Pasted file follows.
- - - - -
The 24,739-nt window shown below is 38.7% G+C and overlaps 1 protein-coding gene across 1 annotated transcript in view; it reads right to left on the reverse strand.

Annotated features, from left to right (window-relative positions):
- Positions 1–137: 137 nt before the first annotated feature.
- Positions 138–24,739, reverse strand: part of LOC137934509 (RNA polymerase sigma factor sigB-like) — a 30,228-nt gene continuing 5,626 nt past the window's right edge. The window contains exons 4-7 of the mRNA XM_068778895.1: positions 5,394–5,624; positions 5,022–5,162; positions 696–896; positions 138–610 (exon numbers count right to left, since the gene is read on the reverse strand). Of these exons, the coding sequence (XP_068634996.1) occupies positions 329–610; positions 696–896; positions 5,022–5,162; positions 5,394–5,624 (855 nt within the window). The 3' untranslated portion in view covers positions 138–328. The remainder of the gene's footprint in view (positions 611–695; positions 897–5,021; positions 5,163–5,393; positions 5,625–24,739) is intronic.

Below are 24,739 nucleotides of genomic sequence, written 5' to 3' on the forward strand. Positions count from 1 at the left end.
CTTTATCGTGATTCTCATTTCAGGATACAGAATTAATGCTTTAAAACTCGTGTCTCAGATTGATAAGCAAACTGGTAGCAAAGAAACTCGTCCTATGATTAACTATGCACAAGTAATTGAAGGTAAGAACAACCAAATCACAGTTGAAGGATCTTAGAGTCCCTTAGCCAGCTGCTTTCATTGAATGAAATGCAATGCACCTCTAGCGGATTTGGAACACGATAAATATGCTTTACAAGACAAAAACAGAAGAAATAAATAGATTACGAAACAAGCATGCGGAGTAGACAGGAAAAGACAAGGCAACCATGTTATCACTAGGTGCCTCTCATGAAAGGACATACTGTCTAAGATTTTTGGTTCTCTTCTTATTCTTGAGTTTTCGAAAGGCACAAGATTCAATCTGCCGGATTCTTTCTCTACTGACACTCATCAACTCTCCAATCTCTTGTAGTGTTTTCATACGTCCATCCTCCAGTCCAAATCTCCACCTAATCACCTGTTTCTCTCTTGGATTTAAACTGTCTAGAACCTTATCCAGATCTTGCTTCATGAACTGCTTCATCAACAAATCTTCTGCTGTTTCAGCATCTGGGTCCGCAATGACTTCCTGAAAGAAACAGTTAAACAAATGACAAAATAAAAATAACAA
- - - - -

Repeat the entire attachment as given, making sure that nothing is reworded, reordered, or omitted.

The 24,739-nt window shown below is 38.7% G+C and overlaps 1 protein-coding gene across 1 annotated transcript in view; it reads right to left on the reverse strand.

Annotated features, from left to right (window-relative positions):
- Positions 1–137: 137 nt before the first annotated feature.
- Positions 138–24,739, reverse strand: part of LOC137934509 (RNA polymerase sigma factor sigB-like) — a 30,228-nt gene continuing 5,626 nt past the window's right edge. The window contains exons 4-7 of the mRNA XM_068778895.1: positions 5,394–5,624; positions 5,022–5,162; positions 696–896; positions 138–610 (exon numbers count right to left, since the gene is read on the reverse strand). Of these exons, the coding sequence (XP_068634996.1) occupies positions 329–610; positions 696–896; positions 5,022–5,162; positions 5,394–5,624 (855 nt within the window). The 3' untranslated portion in view covers positions 138–328. The remainder of the gene's footprint in view (positions 611–695; positions 897–5,021; positions 5,163–5,393; positions 5,625–24,739) is intronic.

Below are 24,739 nucleotides of genomic sequence, written 5' to 3' on the forward strand. Positions count from 1 at the left end.
CTTTATCGTGATTCTCATTTCAGGATACAGAATTAATGCTTTAAAACTCGTGTCTCAGATTGATAAGCAAACTGGTAGCAAAGAAACTCGTCCTATGATTAACTATGCACAAGTAATTGAAGGTAAGAACAACCAAATCACAGTTGAAGGATCTTAGAGTCCCTTAGCCAGCTGCTTTCATTGAATGAAATGCAATGCACCTCTAGCGGATTTGGAACACGATAAATATGCTTTACAAGACAAAAACAGAAGAAATAAATAGATTACGAAACAAGCATGCGGAGTAGACAGGAAAAGACAAGGCAACCATGTTATCACTAGGTGCCTCTCATGAAAGGACATACTGTCTAAGATTTTTGGTTCTCTTCTTATTCTTGAGTTTTCGAAAGGCACAAGATTCAATCTGCCGGATTCTTTCTCTACTGACACTCATCAACTCTCCAATCTCTTGTAGTGTTTTCATACGTCCATCCTCCAGTCCAAATCTCCACCTAATCACCTGTTTCTCTCTTGGATTTAAACTGTCTAGAACCTTATCCAGATCTTGCTTCATGAACTGCTTCATCAACAAATCTTCTGCTGTTTCAGCATCTGGGTCCGCAATGACTTCCTGAAAGAAACAGTTAAACAAATGACAAAATAAAAATAACAA